Nav: Home

RNA in stop-motion

April 18, 2016

You are an animator (a specialist who creates cartoons) who works in stop-motion. This technique involves patiently lining up many pictures of a subject that changes slightly position in each picture, so as to have a coherent and continuous sequence of frames. For those who know him, Pingu, the mischievous and adventurous penguin, is an example of stop-motion. In the case of RNA, though, rather than plasticine figures you have a huge database of general images, something like Flickr. You need to create an animation of a smile, from the time the mouth is in neutral position to when the smile reaches its maximum extent. You extract from the database all the images containing a human face and you isolate the mouth from them. The fact that each frame depicts a different person will only make your animation more creative. All you have to do is arrange your images into the right sequence, but as the number of images to be included increases, the more time-consuming and laborious this task becomes. And what if a program existed that was capable of arranging them automatically based on their "similarity"? That is what some scientists actually did although, instead of a smile and Flickr, they used RNA and a huge international database of crystallographic images, the Protein Data Bank (PDB).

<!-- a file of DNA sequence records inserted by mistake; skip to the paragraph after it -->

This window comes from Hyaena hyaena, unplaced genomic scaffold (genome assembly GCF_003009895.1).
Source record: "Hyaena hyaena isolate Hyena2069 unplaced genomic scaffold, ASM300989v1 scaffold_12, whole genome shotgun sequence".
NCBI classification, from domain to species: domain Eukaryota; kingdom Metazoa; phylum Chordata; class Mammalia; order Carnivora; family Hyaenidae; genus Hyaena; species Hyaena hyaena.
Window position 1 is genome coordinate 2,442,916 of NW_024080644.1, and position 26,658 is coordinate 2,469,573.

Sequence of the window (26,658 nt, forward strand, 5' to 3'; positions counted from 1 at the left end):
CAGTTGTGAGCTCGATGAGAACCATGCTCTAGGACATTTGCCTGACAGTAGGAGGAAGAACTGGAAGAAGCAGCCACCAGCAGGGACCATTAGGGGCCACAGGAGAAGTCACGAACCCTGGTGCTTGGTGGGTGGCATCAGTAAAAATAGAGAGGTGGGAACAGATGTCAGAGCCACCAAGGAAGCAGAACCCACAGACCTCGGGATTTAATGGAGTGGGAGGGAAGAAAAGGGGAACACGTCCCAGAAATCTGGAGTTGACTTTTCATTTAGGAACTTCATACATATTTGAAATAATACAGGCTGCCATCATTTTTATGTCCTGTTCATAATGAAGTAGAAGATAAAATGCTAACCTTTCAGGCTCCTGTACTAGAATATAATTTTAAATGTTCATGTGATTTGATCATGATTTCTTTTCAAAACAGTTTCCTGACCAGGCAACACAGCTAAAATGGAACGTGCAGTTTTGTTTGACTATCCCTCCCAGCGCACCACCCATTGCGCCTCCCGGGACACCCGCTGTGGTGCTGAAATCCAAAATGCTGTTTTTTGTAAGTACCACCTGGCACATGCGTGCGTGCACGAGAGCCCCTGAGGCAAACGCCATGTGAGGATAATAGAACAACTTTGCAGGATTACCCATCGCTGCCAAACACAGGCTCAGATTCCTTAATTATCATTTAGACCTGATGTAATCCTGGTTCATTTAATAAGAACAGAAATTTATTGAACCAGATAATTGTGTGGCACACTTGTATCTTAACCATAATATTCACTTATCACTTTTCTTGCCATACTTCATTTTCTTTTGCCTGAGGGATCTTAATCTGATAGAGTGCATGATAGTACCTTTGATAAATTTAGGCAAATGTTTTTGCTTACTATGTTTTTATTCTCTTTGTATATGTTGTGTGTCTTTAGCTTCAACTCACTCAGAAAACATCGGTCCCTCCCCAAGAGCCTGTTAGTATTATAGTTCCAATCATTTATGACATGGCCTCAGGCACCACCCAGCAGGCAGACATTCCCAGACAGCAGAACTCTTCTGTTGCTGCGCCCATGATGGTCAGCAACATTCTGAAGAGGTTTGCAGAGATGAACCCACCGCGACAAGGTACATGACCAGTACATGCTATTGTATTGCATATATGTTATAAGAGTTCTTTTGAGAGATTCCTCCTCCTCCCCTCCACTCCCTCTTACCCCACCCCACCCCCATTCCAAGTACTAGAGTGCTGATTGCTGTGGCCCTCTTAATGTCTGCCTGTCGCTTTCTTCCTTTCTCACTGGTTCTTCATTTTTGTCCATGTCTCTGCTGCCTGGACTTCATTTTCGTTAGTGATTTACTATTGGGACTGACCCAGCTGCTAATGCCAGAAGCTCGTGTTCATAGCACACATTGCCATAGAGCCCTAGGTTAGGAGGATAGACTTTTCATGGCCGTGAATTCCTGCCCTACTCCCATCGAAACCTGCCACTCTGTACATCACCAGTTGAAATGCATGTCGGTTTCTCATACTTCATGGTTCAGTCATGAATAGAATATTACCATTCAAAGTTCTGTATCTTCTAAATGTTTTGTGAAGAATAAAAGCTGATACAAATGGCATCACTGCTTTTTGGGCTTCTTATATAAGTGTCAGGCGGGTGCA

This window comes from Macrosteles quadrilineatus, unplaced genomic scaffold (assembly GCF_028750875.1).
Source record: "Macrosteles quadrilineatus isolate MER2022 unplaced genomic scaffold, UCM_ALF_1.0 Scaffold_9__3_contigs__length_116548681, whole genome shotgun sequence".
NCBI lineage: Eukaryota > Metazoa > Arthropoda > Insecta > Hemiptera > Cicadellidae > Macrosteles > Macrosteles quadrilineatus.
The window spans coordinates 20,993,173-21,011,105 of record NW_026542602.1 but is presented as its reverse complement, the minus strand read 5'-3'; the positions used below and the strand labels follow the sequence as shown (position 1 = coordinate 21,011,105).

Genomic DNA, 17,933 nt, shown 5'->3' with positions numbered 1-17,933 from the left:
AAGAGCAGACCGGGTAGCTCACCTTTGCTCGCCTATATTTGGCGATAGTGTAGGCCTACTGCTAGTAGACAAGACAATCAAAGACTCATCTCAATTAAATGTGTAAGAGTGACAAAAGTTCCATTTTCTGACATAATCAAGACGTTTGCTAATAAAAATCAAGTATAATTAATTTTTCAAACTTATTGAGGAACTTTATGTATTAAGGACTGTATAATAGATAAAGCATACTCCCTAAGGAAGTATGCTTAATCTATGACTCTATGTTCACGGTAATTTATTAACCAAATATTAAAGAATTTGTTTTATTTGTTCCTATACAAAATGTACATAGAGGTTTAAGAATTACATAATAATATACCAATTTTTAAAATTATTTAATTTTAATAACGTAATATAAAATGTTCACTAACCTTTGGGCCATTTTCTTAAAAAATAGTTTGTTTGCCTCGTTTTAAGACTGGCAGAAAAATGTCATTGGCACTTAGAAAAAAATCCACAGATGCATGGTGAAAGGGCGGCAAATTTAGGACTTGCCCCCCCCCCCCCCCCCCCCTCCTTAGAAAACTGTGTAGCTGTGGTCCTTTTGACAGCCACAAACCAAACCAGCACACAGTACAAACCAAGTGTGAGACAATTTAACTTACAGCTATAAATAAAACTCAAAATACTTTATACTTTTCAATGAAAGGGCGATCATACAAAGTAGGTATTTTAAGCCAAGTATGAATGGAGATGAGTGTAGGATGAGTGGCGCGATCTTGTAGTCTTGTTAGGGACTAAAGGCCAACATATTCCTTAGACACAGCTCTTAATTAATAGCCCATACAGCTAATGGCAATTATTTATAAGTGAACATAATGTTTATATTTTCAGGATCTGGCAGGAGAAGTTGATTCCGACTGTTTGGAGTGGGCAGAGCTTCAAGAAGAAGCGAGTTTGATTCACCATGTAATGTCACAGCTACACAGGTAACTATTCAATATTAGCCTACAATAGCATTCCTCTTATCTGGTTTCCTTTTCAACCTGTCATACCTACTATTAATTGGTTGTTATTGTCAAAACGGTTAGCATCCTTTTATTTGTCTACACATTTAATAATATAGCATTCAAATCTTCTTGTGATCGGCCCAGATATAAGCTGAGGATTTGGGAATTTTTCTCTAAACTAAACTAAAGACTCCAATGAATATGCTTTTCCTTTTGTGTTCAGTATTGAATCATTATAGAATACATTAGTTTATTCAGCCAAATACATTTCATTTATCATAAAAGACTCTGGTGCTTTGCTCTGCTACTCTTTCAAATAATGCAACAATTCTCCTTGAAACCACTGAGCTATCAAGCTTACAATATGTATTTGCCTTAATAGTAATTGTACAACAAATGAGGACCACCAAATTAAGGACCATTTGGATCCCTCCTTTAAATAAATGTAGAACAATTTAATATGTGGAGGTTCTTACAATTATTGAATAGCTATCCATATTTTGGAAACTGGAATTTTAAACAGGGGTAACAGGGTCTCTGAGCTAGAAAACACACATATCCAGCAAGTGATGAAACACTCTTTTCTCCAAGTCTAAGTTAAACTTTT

Giovanni Bussi, SISSA professor, and his colleagues are studying RNA dynamics, that is, the way this molecule takes on different forms in three-dimensional space. RNA is a molecule made up of a long chain of nucleotides (in fact, sometimes in the form of a double helix of paired strands, like DNA), which is very important in many cell processes, including gene transcription and regulation. RNA is found in many conformations, with varying dimensions and functions. Some typical, recurring structures are especially important, which is why scientists are studying them, in part in an attempt to understand how the molecule passes from one form to another. One important structure is the tetraloop, a small piece of RNA consisting of 4 nucleotides folded over to form a loop. Bussi, who coordinated the work of the first author, Sandro Bottaro, SISSA research scientist, and Alejandro Gil-Ley, SISSA student, decided to adopt a really clever technique, based on a sort of molecular stop-motion.